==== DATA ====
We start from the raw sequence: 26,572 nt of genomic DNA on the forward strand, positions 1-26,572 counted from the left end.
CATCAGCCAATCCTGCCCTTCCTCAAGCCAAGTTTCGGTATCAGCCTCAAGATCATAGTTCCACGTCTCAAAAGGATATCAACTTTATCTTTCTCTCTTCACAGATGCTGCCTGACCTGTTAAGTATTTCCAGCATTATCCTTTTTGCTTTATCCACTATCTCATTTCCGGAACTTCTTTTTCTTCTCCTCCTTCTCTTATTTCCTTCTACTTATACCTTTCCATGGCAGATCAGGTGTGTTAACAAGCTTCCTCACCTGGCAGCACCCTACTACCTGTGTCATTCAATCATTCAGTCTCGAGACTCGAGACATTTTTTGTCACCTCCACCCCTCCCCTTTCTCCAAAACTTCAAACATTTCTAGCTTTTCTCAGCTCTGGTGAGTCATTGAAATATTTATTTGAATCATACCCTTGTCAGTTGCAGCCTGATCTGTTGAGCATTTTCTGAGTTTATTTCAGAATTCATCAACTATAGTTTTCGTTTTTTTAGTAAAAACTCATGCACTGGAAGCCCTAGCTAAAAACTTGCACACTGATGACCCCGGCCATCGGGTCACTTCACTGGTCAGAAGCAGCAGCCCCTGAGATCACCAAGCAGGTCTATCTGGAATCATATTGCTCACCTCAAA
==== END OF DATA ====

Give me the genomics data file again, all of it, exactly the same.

We start from the raw sequence: 26,572 nt of genomic DNA on the forward strand, positions 1-26,572 counted from the left end.
CATCAGCCAATCCTGCCCTTCCTCAAGCCAAGTTTCGGTATCAGCCTCAAGATCATAGTTCCACGTCTCAAAAGGATATCAACTTTATCTTTCTCTCTTCACAGATGCTGCCTGACCTGTTAAGTATTTCCAGCATTATCCTTTTTGCTTTATCCACTATCTCATTTCCGGAACTTCTTTTTCTTCTCCTCCTTCTCTTATTTCCTTCTACTTATACCTTTCCATGGCAGATCAGGTGTGTTAACAAGCTTCCTCACCTGGCAGCACCCTACTACCTGTGTCATTCAATCATTCAGTCTCGAGACTCGAGACATTTTTTGTCACCTCCACCCCTCCCCTTTCTCCAAAACTTCAAACATTTCTAGCTTTTCTCAGCTCTGGTGAGTCATTGAAATATTTATTTGAATCATACCCTTGTCAGTTGCAGCCTGATCTGTTGAGCATTTTCTGAGTTTATTTCAGAATTCATCAACTATAGTTTTCGTTTTTTTAGTAAAAACTCATGCACTGGAAGCCCTAGCTAAAAACTTGCACACTGATGACCCCGGCCATCGGGTCACTTCACTGGTCAGAAGCAGCAGCCCCTGAGATCACCAAGCAGGTCTATCTGGAATCATATTGCTCACCTCAAA